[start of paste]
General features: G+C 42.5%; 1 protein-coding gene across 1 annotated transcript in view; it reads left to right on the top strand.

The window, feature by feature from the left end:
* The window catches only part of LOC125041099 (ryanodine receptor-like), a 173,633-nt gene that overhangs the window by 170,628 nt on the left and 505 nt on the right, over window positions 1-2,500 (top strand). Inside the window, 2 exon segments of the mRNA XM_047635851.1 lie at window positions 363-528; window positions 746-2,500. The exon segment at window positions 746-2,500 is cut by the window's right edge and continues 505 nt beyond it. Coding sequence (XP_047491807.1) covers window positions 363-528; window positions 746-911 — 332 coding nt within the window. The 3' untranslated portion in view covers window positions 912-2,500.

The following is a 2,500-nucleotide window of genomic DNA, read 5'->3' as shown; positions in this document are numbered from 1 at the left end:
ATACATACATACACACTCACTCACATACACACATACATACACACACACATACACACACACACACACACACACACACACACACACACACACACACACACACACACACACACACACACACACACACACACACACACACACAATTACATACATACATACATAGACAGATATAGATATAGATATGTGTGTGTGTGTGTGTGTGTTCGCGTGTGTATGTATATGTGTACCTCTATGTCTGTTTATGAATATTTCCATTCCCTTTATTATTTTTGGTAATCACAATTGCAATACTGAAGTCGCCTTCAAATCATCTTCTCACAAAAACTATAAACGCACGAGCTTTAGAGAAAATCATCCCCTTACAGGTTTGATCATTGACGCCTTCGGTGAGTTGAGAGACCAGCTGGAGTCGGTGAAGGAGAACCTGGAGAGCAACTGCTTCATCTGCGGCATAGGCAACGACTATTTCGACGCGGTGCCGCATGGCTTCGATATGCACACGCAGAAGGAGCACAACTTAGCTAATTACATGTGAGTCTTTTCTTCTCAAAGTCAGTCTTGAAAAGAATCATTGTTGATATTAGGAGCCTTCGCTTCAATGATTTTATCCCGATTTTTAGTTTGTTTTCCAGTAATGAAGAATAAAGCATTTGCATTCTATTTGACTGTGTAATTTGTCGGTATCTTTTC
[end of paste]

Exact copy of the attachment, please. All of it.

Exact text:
General features: G+C 42.5%; 1 protein-coding gene across 1 annotated transcript in view; it reads left to right on the top strand.

The window, feature by feature from the left end:
* The window catches only part of LOC125041099 (ryanodine receptor-like), a 173,633-nt gene that overhangs the window by 170,628 nt on the left and 505 nt on the right, over window positions 1-2,500 (top strand). Inside the window, 2 exon segments of the mRNA XM_047635851.1 lie at window positions 363-528; window positions 746-2,500. The exon segment at window positions 746-2,500 is cut by the window's right edge and continues 505 nt beyond it. Coding sequence (XP_047491807.1) covers window positions 363-528; window positions 746-911 — 332 coding nt within the window. The 3' untranslated portion in view covers window positions 912-2,500.

The following is a 2,500-nucleotide window of genomic DNA, read 5'->3' as shown; positions in this document are numbered from 1 at the left end:
ATACATACATACACACTCACTCACATACACACATACATACACACACACATACACACACACACACACACACACACACACACACACACACACACACACACACACACACACACACACACACACACACACACACACACACACAATTACATACATACATACATAGACAGATATAGATATAGATATGTGTGTGTGTGTGTGTGTGTTCGCGTGTGTATGTATATGTGTACCTCTATGTCTGTTTATGAATATTTCCATTCCCTTTATTATTTTTGGTAATCACAATTGCAATACTGAAGTCGCCTTCAAATCATCTTCTCACAAAAACTATAAACGCACGAGCTTTAGAGAAAATCATCCCCTTACAGGTTTGATCATTGACGCCTTCGGTGAGTTGAGAGACCAGCTGGAGTCGGTGAAGGAGAACCTGGAGAGCAACTGCTTCATCTGCGGCATAGGCAACGACTATTTCGACGCGGTGCCGCATGGCTTCGATATGCACACGCAGAAGGAGCACAACTTAGCTAATTACATGTGAGTCTTTTCTTCTCAAAGTCAGTCTTGAAAAGAATCATTGTTGATATTAGGAGCCTTCGCTTCAATGATTTTATCCCGATTTTTAGTTTGTTTTCCAGTAATGAAGAATAAAGCATTTGCATTCTATTTGACTGTGTAATTTGTCGGTATCTTTTC